Stuck In The Middle With Light – My Global Game Jam 2016 entry

Last weekend I participated in my first Global Game Jam! I had a small team of just me and my sister. Despite the fact our team had less people than others, and neither of us were experienced artists, I think we still completed a neat little game called “Stuck In The Middle With Light“.  The Global Game Jam theme this year was “Rituals”. When I heard the theme, I was pretty excited because I believe I excel in creating an eerie, dark atmosphere. So I thought Rituals would be a very fitting theme for my personal aesthetics. The weekend was a lot of fun, but at times it was one of my most challenging development experiences.

The Game


In “Stuck in the Middle With Light”, you find yourself surrounded by demons lurking in the darkness. The only source of light is in the middle of the chamber, and there are unlit torches by this light. You must place the torches in the proper positions to complete the ritual and expel the demons from the area.

Game Design in 48 hours

Before Global Game Jam 2016, the only game jam I’d ever done was Ludum Dare 34. My entry was a “jam entry”, therefore I had 72 hours to submit my game.  Sure, it was challenging for my first game jam, but I really felt the pressure with only 48 hours in GGJ. The first night was very rough. My sister and I didn’t know Unity very well, so we spent a lot of time slamming documentation into our brains. As we got accustomed to Unity, we started outlining what the game would be about. Once the clock hit 2 AM I was exhausted and overwhelmed with the amount of work we needed to do. In hindsight, we should have just went home and rested the first night. If we had done that, we would have had a lot more energy the next day (Saturday).

At 4 AM, I managed to get over an hour of sleep. Apparently, that was enough rest for me to get back into the development strong. On Saturday morning, we looked at the concepts we had written the night before and scoped the game down to something we could actually finish. With the concept ready, I switched back and forth between making music and programming the game’s initial puzzle. I think it was important that we made a compromise on the game design, that could still fit our initial game idea but was still something we could program in a reasonable amount of time.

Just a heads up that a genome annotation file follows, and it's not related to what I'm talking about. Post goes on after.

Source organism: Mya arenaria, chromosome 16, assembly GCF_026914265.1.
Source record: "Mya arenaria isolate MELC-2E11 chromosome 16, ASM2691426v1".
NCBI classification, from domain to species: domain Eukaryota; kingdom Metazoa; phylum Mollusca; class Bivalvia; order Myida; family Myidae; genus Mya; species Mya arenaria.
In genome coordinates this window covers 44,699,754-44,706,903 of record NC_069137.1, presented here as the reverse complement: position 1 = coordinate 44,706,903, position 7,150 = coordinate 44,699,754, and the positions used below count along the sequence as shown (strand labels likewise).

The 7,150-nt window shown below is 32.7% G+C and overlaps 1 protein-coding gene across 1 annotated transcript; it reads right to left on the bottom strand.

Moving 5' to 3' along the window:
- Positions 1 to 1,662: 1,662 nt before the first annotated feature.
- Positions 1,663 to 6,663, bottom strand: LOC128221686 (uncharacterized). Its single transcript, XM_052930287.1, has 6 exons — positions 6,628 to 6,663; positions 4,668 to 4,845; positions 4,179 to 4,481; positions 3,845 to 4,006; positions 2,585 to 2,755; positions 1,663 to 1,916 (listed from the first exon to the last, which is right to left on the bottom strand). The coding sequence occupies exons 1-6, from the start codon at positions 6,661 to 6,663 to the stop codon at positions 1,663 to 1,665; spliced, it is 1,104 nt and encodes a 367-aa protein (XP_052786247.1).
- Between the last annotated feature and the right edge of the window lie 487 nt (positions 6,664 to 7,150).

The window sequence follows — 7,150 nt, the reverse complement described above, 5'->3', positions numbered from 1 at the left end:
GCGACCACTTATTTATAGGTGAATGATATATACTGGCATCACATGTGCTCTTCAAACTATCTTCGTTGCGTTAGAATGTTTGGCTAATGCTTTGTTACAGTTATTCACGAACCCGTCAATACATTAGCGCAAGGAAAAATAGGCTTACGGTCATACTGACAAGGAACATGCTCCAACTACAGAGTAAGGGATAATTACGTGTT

Perhaps the most productive time period was early Sunday morning, a little after Midnight. It was the final 12 hours. We defined a list of critical aspects of the game that needed to be implemented or fixed and this gave me the determination to make heavy progress so the game was at a comfortable spot at Noon. I consumed a couple cans of energy drinks and candy to carry me through the night. I finalized the core gameplay mechanics and put my best efforts into the game’s sound effects and music. By 3 AM, things were looking good and the game started to look more complete. I could finally rest and let my sister take over for a couple hours. The rest of the time I spent creating the game’s logo and start menu. As I did this, my sister fixed my terrible enemy A.I. – a case where I was very grateful to have an extra programmer helping me out for once.

First experience with using Unity Engine

This was the first project I had ever used Unity. A few weeks before the jam I decided I wanted to use Unity, because it seems clear that it’s becoming common practice for indie games to use Unity. For a 3D game, it does make a lot of sense to pick up an engine like Unity or Unreal Engine 4 if the engine can cater to your game’s needs. Both engines are battle-tested in major game titles and since 2015 they’re both very affordable for the indie developer. Developers should take advantage of these powerful tools when they can.

I learned a lot about Unity during the jam and it’s a really powerful engine. I can see why an overwhelming amount of indie developers have decided to use the engine for commercial games or just prototypes. Although Unity is well tested, it’s not perfect. Sometimes the editor would crash after I pulled a scene from Git. That was pretty inconvenient. Not to mention, handling Git merge conflicts with Unity scene files is pretty annoying as well. I should have researched a bit more about how to solve them before the jam.


I learned and experienced so much during my first Global Game Jam. What I enjoy about GGJ is that it encourages participants to work at the jam location, therefore it’s really refreshing to be around so many motivated game developers at once. You will definitely feed off the energy. Unity, for the most part, is a great engine to work with. I’m definitely considering it for future 3D projects.